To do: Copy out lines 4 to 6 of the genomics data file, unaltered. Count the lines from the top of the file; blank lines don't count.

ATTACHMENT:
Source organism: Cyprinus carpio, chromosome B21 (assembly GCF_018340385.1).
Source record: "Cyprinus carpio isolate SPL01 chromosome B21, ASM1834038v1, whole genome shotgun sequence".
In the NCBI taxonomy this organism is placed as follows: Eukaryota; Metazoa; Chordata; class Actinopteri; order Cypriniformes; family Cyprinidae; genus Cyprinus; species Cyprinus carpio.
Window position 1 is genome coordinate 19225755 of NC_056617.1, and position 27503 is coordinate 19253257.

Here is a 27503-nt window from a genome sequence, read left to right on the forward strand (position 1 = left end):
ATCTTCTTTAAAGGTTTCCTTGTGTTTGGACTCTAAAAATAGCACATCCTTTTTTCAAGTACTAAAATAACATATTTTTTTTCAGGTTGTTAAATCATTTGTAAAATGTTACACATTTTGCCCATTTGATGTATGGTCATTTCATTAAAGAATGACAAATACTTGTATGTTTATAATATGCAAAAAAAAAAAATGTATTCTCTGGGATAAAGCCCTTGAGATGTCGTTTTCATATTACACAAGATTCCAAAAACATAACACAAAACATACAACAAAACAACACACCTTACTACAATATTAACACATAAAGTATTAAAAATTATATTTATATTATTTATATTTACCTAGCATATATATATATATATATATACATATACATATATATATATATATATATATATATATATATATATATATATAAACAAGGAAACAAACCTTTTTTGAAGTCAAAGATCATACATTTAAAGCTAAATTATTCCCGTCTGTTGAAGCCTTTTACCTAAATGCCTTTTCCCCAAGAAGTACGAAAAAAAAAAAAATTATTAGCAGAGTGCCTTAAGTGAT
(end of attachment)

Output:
Window position 1 is genome coordinate 19225755 of NC_056617.1, and position 27503 is coordinate 19253257.

Here is a 27503-nt window from a genome sequence, read left to right on the forward strand (position 1 = left end):
ATCTTCTTTAAAGGTTTCCTTGTGTTTGGACTCTAAAAATAGCACATCCTTTTTTCAAGTACTAAAATAACATATTTTTTTTCAGGTTGTTAAATCATTTGTAAAATGTTACACATTTTGCCCATTTGATGTATGGTCATTTCATTAAAGAATGACAAATACTTGTATGTTTATAATATGCAAAAAAAAAAAATGTATTCTCTGGGATAAAGCCCTTGAGATGTCGTTTTCATATTACACAAGATTCCAAAAACATAACACAAAACATACAACAAAACAACACACCTTACTACAATATTAACACATAAAGTATTAAAAATTATATTTATATTATTTATATTTACCTAGCATATATATATATATATATATACATATACATATATATATATATATATATATATATATATATATATATATATAAACAAGGAAACAAACCTTTTTTGAAGTCAAAGATCATACATTTAAAGCTAAATTATTCCCGTCTGTTGAAGCCTTTTACCTAAATGCCTTTTCCCCAAGAAGTACGAAAAAAAAAAAAATTATTAGCAGAGTGCCTTAAGTGAT